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Welcome Oregon Scaling-up EBISS Coaching Makes a Difference SHARPENING YOUR LISTENING SKILLS Oregon.

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Presentation on theme: "Welcome Oregon Scaling-up EBISS Coaching Makes a Difference SHARPENING YOUR LISTENING SKILLS Oregon."— Presentation transcript:

1 Welcome Oregon Scaling-up EBISS Coaching Makes a Difference SHARPENING YOUR LISTENING SKILLS Oregon

2 Kathleen Ryan Jackson, D. Ed. Erin A. Chaparro, Ph.D. Oregon Scaling-Up EBISS Blog Please contact Erin Chaparro if you encounter problems accessing the Blog

3 Thank You The National Reading First & Technical Assistance Center ation_7ACollectionofOnlineResAboutScientificallyB asedK-3ReadingInst.pdf State Implementation and Scaling-up of Evidence Based Practices (SISEP)

4 Knowledge Check Do you know the three key components of building the coaching relationship? What are a few examples of powerful communication strategies?

5 Purpose 1.Provide coaches with tools and strategies to develop effective listening skills. 2.Learn strategies and routines that support effective coaching communication in order to develop trust, confidence and rapport with the colleagues you coach. Probably my best quality as a coach is that I ask a lot of challenging questions and let the person come up with the answer. -Phil Dixon

6 Sharpening Your Listening Skills Learning Objective Understand critical components of building a sustainable coaching relationship Apply communication strategies to strengthen your listening skills and other’s abilities to find solutions to difficult questions Outcome Walk away with tools and strategies that you can immediately put into practice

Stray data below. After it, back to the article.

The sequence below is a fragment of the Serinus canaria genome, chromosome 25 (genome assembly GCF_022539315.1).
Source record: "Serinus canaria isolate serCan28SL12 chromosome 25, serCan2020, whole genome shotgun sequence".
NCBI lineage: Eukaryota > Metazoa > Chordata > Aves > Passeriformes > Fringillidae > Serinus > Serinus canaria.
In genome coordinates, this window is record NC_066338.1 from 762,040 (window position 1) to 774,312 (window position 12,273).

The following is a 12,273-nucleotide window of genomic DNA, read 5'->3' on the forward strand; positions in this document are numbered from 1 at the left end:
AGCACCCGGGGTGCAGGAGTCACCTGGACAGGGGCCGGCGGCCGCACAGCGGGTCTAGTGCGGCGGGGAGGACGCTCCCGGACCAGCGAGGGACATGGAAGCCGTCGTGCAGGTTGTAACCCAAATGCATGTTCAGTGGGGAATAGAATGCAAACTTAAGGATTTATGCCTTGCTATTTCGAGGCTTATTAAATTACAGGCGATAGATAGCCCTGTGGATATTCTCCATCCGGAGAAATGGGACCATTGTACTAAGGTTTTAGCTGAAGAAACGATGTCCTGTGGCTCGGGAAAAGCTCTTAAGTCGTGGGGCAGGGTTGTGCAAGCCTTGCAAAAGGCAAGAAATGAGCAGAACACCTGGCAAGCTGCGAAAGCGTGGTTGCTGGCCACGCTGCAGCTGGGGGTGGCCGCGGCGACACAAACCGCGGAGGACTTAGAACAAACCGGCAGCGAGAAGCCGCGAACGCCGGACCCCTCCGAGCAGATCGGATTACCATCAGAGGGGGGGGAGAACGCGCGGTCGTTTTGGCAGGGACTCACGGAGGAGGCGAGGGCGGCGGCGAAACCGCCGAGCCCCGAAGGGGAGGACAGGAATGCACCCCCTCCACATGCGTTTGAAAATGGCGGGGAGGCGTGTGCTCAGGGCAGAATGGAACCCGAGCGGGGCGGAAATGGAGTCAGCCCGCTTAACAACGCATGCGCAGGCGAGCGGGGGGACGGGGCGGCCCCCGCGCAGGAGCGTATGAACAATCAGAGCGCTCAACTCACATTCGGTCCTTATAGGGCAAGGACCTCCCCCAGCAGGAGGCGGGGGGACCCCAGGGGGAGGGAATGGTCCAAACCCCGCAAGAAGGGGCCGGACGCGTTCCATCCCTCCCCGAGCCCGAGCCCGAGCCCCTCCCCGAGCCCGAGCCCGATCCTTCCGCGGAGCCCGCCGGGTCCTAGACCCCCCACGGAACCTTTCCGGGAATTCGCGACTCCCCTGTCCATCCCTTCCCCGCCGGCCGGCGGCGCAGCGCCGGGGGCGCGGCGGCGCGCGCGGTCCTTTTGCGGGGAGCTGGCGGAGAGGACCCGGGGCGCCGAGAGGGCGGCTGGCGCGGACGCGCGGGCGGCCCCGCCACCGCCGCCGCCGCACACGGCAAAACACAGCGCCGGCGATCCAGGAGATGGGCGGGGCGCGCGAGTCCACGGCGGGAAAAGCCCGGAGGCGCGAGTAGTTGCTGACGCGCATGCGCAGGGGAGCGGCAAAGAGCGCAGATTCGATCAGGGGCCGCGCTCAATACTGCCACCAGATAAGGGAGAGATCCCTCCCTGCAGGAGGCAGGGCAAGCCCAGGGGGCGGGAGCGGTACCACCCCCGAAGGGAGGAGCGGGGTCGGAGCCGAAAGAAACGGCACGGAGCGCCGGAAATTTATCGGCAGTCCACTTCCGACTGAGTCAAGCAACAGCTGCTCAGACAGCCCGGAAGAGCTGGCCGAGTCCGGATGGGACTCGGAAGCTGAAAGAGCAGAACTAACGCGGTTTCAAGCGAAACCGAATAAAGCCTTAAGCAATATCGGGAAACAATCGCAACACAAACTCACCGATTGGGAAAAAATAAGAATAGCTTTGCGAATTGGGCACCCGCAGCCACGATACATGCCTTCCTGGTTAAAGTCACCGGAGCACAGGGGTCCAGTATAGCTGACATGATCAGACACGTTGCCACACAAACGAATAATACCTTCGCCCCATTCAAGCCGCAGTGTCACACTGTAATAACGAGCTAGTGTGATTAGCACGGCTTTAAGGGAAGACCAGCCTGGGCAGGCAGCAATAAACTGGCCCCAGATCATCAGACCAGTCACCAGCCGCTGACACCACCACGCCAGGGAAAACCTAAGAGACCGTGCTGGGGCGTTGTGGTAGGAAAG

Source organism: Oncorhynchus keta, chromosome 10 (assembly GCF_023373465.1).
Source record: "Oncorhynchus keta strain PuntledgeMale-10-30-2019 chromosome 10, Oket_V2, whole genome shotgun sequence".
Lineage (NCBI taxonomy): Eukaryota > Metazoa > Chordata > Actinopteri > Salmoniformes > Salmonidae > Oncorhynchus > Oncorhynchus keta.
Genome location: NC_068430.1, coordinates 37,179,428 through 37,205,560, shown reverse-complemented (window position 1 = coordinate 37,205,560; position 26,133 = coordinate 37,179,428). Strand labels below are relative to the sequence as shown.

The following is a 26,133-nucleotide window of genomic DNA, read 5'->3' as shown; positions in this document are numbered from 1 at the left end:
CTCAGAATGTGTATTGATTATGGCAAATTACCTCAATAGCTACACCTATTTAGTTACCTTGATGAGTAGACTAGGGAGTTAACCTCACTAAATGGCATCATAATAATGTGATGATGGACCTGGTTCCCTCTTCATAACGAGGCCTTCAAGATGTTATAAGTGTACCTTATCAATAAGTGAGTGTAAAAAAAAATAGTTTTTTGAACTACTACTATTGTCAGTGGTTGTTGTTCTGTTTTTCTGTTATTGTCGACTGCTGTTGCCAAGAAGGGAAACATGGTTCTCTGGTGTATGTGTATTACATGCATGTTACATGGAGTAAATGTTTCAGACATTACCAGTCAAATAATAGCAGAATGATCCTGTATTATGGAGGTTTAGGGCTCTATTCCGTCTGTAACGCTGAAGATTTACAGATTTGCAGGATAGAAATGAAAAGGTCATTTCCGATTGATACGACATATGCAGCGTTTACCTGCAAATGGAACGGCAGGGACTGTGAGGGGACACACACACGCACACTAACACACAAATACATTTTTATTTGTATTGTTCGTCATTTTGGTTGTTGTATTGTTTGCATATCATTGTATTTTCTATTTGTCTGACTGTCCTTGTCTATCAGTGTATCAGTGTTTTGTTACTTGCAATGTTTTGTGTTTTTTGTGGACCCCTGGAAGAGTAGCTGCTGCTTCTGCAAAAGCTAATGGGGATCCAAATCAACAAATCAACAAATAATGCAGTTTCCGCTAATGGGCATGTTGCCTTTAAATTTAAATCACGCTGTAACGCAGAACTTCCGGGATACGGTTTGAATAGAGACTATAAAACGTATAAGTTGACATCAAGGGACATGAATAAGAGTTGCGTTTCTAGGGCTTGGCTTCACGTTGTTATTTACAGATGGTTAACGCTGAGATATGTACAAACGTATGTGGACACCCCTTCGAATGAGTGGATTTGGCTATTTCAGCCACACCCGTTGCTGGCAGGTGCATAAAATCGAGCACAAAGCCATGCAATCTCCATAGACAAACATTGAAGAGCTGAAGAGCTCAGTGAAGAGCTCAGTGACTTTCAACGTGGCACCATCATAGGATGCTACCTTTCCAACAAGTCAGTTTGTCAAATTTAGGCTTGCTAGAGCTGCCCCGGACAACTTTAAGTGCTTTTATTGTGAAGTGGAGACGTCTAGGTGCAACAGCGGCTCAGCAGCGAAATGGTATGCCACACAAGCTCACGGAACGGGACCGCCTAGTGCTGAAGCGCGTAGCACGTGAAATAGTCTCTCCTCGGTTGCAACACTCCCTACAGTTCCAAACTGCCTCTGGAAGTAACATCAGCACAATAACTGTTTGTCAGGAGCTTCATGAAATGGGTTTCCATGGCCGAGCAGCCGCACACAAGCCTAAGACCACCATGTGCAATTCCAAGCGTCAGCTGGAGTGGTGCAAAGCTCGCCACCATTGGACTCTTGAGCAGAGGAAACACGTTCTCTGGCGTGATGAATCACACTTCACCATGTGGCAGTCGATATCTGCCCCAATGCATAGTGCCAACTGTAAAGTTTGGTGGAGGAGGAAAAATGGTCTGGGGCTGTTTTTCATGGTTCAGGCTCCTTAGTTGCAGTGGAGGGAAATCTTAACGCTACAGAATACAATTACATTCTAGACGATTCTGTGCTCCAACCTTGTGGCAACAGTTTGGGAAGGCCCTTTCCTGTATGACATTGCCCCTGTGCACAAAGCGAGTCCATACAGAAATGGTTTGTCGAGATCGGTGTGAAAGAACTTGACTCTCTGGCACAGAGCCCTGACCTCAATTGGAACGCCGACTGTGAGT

7 © Fixsen & Blase, 2009 CompetencyOrganization Implementation Drivers 7 Leadership COACHING

8 Coaching Competency Driver Purpose: Ensure implementation occurs Support implementation fidelity Develop good judgment among all staff Provide feedback to inform training driver objectives Oregon

9 COACHING % who demonstrate knowledge % who demonstrate new skills in training setting % who use new skills in the classroom Training Components KnowledgeSkill Demonstration Use in the Classroom Theory and Discussion 10%5%0% Demonstration in Classroom 30%20%0% Practice and Feedback in Training 60% 5% Coaching in the Classroom 95% Joyce and Showers (2002)

10 10 Evidence-Based Observation and Feedback Four Components 1.Claim – Statement that ties teacher/team member performance to a certain skill 2.Evidence – Quote or literal description of what the teacher/team did (documentation) 3.Interpretation – Statement of what the teacher/team behavior accomplished 4.Judgment – Sentence or phrase that tells the reader what the writer thought of the behavior

11 11 Sharpening Your Skills Using Evidence-Based Observation & Feedback Just the Facts! Evidence Based Observation & Feedback Reflection How good are you at providing evidence-based feedback? What is the challenge of consistently providing evidence-based feedback? Are you tempted to offer your opinions freely and often? What are the implications of both?

12 Coaching Communication and The Art of Really Listening 1.Building the coaching relationship 2.Communication strategies 3.Committed listening Oregon

13 13 Building the Coaching Relationship 1.Rapport: How you establish/maintain positive relationships with the individuals you coach 2.Confidence: How those you coach feel about your skills & credibility 3.Trust: How those you coach feel about your honesty Have your coaching team reflect on what they do to build rapport, confidence and trust. ACTIVITY

14 Building Coaching Relationships On sticky notes, individuals write what has worked for them in the areas of building rapport, confidence, and trust. Post ideas on three charts around the room labeled rapport-confidence-trust. Share out ideas Set goals/criteria for continued development of coaching relationships. ACTIVITY